Friday, April 17, 2015

Who Did You Hear That From?

In the movie, WALL STREET, Gordon Gekko makes a statement that I have always loved. "The most important commodity I know of is information." This is so true! And in the ever changing publishing world we are now living in, information is critical for survival. Authors are scrambling every day to gain just a little nugget of information from anywhere in the hopes of finding the opening they have looked for, to that one little secret to getting over that writing hurdle.

But here is the thing. Not all information is the same. There is good information and there is some not
so good information. The key is to decide what you can trust. For this reason, you need to stop and consider who said the information, what their situation was, and is this information applicable to your situation.

Consider a conference you might be attending. There will be a ton of workshops and talks you can select from. But who is teaching the workshop? Is this really someone who is a specialist in the topic, or someone who just had a great title, a great proposal or found success one time and has not been able to duplicate it.

I see this all of the time when people tell me they are "extensively published." When I do a quick web-search, I find that their publishing credits tend to not be as "extensive" as they claim.

Consider also recommendations to take one approach vs. another when it comes to your writing. Right now, there are a lot of authors out there proclaiming and preaching the idea of "fire your agent." But what authors are not thinking about, or considering is the source. In many cases, these are authors who were already successful.These are authors who have the audience, who have the connections, and potentially have a great back list to draw on, to make it in the world. In this case, we are not rejecting the idea because of the lack of knowledge of the speaker. In this case, we have to decide, "Am I in the same situation as this person."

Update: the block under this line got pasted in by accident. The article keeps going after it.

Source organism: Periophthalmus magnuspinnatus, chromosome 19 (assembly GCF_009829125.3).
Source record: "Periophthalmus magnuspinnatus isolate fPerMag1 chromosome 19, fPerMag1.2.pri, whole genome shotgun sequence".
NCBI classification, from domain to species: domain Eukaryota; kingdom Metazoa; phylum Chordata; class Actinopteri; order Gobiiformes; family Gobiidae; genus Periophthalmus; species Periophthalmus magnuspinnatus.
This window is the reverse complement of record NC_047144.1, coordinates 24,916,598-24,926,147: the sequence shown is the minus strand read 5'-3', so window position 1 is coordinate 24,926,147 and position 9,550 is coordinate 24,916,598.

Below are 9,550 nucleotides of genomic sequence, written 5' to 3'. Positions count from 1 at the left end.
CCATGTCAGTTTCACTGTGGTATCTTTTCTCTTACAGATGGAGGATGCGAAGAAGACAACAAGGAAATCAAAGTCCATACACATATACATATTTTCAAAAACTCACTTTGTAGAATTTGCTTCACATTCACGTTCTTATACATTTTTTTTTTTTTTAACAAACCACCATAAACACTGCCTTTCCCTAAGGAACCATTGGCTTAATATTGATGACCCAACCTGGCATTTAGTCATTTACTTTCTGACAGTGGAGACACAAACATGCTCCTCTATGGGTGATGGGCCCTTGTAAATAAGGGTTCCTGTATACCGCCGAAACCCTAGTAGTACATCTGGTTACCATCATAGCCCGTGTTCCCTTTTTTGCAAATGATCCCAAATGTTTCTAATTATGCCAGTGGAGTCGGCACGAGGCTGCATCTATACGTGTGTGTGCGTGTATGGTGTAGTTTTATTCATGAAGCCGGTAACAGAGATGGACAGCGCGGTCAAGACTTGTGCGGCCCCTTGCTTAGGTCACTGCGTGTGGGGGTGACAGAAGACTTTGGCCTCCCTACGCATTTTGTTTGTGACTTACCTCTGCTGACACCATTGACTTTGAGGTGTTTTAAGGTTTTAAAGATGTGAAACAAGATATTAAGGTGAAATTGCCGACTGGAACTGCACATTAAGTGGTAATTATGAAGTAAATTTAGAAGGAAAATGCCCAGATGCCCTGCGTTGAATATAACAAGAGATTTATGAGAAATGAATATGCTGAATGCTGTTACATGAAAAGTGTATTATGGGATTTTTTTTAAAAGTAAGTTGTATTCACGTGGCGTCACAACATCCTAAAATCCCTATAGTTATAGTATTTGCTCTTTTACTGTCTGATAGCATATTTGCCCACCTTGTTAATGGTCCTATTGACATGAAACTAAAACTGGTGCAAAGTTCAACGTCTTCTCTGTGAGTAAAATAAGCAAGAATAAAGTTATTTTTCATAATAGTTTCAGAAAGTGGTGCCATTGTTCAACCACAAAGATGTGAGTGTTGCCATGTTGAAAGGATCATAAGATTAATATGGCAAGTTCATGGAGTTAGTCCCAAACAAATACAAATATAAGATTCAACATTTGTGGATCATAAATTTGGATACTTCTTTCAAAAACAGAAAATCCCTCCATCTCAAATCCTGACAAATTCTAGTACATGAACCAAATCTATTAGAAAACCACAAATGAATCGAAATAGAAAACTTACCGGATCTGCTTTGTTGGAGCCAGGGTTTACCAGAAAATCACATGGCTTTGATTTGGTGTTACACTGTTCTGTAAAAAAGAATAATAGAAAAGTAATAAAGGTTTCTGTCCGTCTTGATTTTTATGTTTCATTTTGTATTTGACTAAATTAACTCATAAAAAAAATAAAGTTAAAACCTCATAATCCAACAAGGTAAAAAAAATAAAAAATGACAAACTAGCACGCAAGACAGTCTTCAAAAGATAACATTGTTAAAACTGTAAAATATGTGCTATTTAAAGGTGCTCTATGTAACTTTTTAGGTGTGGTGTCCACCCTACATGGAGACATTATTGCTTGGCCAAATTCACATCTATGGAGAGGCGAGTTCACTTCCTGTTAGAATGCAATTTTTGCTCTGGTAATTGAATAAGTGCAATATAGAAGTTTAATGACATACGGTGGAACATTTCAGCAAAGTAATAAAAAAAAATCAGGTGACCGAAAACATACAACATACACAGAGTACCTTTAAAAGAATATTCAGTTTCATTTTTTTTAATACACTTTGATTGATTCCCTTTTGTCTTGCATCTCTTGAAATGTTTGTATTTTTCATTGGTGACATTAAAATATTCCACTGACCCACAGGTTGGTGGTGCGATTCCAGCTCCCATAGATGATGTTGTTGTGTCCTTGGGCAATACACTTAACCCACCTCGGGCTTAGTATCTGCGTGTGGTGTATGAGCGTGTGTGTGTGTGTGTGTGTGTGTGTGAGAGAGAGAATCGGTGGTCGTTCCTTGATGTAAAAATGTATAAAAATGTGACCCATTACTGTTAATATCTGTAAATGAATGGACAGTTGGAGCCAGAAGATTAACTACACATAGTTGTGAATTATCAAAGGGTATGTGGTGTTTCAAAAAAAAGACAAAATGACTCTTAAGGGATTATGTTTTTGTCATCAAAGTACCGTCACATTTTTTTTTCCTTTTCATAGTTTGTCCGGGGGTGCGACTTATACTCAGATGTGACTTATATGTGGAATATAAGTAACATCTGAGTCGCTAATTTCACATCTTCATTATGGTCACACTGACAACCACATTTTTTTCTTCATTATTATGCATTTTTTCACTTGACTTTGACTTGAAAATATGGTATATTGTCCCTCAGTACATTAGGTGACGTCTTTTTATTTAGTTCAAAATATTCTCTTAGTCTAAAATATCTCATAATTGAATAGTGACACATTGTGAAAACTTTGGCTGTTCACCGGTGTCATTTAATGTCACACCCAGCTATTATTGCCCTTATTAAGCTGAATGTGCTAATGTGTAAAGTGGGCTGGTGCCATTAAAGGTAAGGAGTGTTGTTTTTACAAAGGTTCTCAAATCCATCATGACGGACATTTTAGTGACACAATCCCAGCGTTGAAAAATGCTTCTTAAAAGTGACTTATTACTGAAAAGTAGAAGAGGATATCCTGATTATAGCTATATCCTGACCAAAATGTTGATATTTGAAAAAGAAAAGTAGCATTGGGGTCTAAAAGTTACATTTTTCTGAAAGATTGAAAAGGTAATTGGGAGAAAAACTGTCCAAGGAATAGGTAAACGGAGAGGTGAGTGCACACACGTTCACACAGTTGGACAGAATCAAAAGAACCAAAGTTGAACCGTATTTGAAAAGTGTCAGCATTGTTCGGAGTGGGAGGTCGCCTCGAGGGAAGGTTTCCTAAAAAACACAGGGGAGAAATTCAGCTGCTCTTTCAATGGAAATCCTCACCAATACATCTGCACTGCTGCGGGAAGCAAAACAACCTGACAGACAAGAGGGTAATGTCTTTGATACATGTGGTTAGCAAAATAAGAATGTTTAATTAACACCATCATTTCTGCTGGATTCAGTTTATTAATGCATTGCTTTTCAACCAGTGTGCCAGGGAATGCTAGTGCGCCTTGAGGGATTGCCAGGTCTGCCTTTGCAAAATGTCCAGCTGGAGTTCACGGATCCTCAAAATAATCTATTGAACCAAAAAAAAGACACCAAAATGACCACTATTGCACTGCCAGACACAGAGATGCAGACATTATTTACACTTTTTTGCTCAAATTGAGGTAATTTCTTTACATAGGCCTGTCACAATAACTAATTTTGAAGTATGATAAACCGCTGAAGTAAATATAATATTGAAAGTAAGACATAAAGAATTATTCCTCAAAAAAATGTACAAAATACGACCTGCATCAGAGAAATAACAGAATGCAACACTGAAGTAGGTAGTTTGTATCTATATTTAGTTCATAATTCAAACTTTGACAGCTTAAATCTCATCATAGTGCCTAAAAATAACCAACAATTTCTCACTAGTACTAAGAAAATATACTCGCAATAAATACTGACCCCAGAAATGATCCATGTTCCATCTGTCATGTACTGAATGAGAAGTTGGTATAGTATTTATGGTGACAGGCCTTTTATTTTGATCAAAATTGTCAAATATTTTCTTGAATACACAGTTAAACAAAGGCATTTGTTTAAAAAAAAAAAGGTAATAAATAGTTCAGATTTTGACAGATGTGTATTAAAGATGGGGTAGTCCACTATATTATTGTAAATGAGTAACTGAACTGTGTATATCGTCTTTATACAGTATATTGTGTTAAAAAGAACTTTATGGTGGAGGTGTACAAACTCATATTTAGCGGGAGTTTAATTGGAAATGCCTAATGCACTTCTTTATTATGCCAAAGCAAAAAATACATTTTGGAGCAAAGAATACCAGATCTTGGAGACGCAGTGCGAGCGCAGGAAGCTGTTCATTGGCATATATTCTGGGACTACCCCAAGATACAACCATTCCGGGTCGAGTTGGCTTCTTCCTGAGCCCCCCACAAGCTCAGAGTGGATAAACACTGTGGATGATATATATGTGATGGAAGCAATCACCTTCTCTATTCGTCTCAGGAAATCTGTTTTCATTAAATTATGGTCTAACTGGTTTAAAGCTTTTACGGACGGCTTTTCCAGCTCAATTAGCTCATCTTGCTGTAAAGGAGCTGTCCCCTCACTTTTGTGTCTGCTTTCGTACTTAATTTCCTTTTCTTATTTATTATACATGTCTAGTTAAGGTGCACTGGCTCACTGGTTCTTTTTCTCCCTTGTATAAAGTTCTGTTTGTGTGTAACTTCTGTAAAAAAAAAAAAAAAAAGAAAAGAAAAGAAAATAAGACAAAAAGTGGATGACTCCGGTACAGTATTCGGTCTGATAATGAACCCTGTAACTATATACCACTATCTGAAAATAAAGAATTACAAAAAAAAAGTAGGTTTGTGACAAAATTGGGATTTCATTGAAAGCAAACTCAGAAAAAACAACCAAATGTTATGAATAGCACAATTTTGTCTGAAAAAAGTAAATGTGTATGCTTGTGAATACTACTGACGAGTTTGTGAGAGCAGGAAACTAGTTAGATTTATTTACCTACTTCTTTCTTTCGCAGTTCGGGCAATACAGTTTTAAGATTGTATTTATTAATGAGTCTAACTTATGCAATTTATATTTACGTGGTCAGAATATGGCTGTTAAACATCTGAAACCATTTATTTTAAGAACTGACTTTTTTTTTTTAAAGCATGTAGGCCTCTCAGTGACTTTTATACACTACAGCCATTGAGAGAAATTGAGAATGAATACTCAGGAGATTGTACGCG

I remember one conference I attended right after opening the agency. The key note speaker was telling about all of the things she does when it comes to her writing, her marketing and so forth. The audience was writing fast and furious, adding to the arsenal of tools so that they too could be successful. This was a room full of VERY new authors. The problem? The recommendations were coming from someone who had been doing this for 30 years. Their techniques work for them now BECAUSE of the 30 years of experience. Their techniques were not necessarily going to work for someone still hoping for that first big break.

I want you to understand that I want you out there listening to everyone. I want you gaining information from all of your sources. But, before you go jumping in with both feet and doing something extreme, consider the source. It might not be the best decision for you after all.

1 comment:

  1. Great post, as usual. Very important insights a struggling author needs to consider.